Voice biometrics, such as Auraya’s ArmorVox voice biometric engine, could prove to be the better biometric capability between voice and fingerprints as a dark web marketplace for digital fingerprints recently emerged. Initially spotted by Kaspersky lab researcher Sergey Lozhkin, Kapersky announced in their Singapore Kaspersky Security Analyst Summit that over 60,000 individual fingerprint data were being sold by criminals in the dark web marketplace named Genesis.
The creators of Genesis started advertising their products in the fall last year on forums where hackers discuss stolen payment card details. Users who previously have had malware or installed bad browser extensions would likely have their information and details stolen and sent to Genesis. A part of this stolen information includes those 60,000 fingerprint biometric data.
The reliability of the security of fingerprint biometrics was hit recently when someone managed to fool their new Samsung Galaxy S10’s ultrasonic fingerprint scanner with a 3D printed fingerprint replica of their own fingerprint.
Source: Imgur via @Darkshark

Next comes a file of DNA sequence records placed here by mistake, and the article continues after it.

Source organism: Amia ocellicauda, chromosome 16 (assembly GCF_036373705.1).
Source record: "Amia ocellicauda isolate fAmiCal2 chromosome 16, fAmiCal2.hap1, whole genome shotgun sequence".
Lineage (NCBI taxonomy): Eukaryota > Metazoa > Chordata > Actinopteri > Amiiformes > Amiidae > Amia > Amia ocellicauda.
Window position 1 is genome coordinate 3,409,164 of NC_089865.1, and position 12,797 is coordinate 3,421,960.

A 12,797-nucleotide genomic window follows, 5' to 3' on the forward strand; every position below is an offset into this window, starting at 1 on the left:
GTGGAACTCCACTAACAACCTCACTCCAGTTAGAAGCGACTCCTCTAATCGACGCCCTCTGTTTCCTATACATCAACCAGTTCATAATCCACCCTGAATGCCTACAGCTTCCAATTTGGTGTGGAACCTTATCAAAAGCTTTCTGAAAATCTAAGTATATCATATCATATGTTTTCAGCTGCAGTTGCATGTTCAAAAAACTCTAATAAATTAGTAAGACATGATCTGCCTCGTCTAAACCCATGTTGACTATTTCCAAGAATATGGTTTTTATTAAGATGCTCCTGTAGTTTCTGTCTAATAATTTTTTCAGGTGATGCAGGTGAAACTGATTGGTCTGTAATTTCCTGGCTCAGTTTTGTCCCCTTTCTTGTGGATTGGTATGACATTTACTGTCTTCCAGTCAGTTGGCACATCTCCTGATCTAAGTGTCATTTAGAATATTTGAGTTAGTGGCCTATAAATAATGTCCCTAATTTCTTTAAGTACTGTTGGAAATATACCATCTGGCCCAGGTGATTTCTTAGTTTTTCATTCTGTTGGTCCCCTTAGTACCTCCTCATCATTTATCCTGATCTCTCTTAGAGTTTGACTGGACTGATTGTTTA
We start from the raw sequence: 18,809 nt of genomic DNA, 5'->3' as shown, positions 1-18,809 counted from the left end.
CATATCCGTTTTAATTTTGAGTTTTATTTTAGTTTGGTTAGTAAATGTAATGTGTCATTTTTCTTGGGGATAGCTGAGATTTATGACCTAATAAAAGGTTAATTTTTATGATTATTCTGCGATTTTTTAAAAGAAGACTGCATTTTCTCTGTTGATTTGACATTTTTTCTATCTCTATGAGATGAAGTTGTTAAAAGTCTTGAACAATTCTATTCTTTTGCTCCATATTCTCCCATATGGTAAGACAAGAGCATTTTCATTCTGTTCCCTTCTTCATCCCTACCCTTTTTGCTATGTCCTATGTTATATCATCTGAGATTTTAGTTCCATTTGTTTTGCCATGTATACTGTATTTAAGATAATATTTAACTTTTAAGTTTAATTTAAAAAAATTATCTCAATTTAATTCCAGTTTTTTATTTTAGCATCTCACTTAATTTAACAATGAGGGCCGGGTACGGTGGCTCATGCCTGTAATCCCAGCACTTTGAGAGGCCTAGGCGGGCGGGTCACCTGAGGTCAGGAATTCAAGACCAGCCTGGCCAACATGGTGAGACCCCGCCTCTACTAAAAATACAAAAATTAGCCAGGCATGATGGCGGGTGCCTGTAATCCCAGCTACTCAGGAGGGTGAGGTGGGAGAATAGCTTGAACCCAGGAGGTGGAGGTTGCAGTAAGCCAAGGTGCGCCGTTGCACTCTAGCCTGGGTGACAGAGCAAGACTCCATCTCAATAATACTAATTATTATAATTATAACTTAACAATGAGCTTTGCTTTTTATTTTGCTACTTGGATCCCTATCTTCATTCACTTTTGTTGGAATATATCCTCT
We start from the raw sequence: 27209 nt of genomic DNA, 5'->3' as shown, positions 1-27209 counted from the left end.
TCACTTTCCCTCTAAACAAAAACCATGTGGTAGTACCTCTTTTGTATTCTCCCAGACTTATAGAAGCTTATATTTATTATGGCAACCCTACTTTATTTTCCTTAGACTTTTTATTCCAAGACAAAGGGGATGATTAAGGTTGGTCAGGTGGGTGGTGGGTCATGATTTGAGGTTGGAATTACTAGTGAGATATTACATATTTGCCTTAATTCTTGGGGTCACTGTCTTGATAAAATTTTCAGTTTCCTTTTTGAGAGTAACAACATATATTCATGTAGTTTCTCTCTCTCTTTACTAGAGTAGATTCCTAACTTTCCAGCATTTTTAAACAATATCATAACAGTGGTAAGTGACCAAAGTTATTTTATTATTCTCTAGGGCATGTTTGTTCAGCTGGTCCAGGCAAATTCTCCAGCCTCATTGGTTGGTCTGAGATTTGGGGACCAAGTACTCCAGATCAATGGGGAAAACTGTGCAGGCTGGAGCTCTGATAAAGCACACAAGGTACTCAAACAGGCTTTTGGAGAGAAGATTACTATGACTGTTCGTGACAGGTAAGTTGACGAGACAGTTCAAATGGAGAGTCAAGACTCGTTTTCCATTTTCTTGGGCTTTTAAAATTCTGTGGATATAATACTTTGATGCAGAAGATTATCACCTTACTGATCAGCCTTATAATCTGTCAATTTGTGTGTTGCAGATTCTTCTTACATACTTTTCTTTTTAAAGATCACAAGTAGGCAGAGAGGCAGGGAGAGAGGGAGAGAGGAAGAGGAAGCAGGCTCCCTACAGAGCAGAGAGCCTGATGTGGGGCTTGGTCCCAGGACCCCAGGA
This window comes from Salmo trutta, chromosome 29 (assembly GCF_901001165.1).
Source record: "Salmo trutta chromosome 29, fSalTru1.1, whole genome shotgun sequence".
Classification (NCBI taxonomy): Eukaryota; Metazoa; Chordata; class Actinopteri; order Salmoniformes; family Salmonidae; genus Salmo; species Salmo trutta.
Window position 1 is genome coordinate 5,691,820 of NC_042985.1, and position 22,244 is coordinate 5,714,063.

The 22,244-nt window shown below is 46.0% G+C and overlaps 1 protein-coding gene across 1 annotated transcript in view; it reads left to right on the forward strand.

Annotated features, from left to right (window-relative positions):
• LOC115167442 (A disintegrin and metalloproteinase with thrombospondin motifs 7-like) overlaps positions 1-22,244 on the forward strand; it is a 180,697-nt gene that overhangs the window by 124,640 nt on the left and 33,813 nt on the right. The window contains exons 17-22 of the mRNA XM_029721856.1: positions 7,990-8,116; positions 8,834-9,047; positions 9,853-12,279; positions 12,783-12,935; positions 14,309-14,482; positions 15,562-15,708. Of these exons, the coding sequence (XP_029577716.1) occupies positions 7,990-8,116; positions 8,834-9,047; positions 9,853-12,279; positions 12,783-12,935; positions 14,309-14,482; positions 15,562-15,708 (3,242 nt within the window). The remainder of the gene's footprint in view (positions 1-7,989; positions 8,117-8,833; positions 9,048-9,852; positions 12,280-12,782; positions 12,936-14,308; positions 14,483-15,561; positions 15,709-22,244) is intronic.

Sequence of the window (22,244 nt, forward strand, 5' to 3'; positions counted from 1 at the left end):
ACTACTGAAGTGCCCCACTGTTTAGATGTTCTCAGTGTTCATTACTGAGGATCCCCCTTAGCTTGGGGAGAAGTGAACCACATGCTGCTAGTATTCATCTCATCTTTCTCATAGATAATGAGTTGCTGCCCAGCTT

It only took Imgur user Darkshark 3 attempts in 13 minutes to create a replica of his fingerprint and hack into his own device. After learning the proper technique, he proclaimed that it can even be done in less than 3 minutes. The steps that he took to achieve this were also simple and straight-forward:
So, what do fingerprint, facial and iris biometric recognition have in common? It is that they are all static and replicable. You can’t change any of it unless you undergo surgery. Coupled with the stolen biometric data being sold off in the Genesis dark web marketplace, the reliability of these biometrics becomes quite questionable.
Further examples include United States’ Michigan police department 3D printing a murder victim’s finger to unlock his phone, Vietnamese cybersecurity firm Bkav creating a 3D printed mask to beat the iPhone X’s Face ID security feature and Chaos Computer Club bypassing Samsung Galaxy S8’s iris recognition via a printed photograph of an iris wrapped inside a contact lens.
This leaves us with voice biometrics. Unlike the other biometrics, voice is not static and already has numerous security features to combat fraud. Auraya’s ArmorVox voice biometric engine, for example, boasts a list of patented features such as automated tuning process, speaker specific threshold & speaker-specific background models, active learning, fused active/passive modes, impostor mapping & cross-matching, synthetic voice detectors and random challenge:
With these features, clients can enrol, verify and authenticate their customers securely and accurately, while detecting and mitigating fraudulent activities. Although it is still strongly advised, as with all biometric recognition capabilities, that it is implemented as a part of a multi-factor authentication method.